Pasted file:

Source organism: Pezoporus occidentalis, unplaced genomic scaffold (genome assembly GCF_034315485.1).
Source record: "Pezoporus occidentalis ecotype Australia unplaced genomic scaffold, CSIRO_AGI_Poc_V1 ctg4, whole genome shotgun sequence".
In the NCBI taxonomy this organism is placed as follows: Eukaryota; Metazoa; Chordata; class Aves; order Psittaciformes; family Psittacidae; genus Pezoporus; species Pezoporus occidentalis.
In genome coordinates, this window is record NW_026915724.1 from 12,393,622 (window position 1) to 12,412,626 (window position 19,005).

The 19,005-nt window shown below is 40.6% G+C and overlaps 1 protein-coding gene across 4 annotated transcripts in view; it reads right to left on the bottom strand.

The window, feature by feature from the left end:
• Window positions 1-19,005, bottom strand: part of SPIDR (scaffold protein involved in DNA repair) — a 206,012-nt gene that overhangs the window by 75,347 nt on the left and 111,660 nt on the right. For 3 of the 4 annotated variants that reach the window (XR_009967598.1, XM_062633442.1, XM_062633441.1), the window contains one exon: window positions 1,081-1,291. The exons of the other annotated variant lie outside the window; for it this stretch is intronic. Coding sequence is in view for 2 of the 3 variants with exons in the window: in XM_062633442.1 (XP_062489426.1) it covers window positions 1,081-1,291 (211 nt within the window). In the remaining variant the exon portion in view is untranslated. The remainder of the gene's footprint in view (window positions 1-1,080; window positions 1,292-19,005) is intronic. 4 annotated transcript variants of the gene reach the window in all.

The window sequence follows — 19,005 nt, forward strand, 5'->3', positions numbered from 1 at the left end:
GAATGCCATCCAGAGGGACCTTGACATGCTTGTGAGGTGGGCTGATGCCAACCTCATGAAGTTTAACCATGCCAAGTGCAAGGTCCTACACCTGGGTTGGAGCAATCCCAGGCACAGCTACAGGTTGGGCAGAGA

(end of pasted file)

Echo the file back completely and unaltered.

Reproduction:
Source organism: Pezoporus occidentalis, unplaced genomic scaffold (genome assembly GCF_034315485.1).
Source record: "Pezoporus occidentalis ecotype Australia unplaced genomic scaffold, CSIRO_AGI_Poc_V1 ctg4, whole genome shotgun sequence".
In the NCBI taxonomy this organism is placed as follows: Eukaryota; Metazoa; Chordata; class Aves; order Psittaciformes; family Psittacidae; genus Pezoporus; species Pezoporus occidentalis.
In genome coordinates, this window is record NW_026915724.1 from 12,393,622 (window position 1) to 12,412,626 (window position 19,005).

The 19,005-nt window shown below is 40.6% G+C and overlaps 1 protein-coding gene across 4 annotated transcripts in view; it reads right to left on the bottom strand.

The window, feature by feature from the left end:
• Window positions 1-19,005, bottom strand: part of SPIDR (scaffold protein involved in DNA repair) — a 206,012-nt gene that overhangs the window by 75,347 nt on the left and 111,660 nt on the right. For 3 of the 4 annotated variants that reach the window (XR_009967598.1, XM_062633442.1, XM_062633441.1), the window contains one exon: window positions 1,081-1,291. The exons of the other annotated variant lie outside the window; for it this stretch is intronic. Coding sequence is in view for 2 of the 3 variants with exons in the window: in XM_062633442.1 (XP_062489426.1) it covers window positions 1,081-1,291 (211 nt within the window). In the remaining variant the exon portion in view is untranslated. The remainder of the gene's footprint in view (window positions 1-1,080; window positions 1,292-19,005) is intronic. 4 annotated transcript variants of the gene reach the window in all.

The window sequence follows — 19,005 nt, forward strand, 5'->3', positions numbered from 1 at the left end:
GAATGCCATCCAGAGGGACCTTGACATGCTTGTGAGGTGGGCTGATGCCAACCTCATGAAGTTTAACCATGCCAAGTGCAAGGTCCTACACCTGGGTTGGAGCAATCCCAGGCACAGCTACAGGTTGGGCAGAGA